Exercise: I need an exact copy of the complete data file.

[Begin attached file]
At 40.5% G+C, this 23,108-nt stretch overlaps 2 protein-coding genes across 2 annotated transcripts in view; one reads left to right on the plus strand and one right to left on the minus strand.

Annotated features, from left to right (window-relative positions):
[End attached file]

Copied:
At 40.5% G+C, this 23,108-nt stretch overlaps 2 protein-coding genes across 2 annotated transcripts in view; one reads left to right on the plus strand and one right to left on the minus strand.

Annotated features, from left to right (window-relative positions):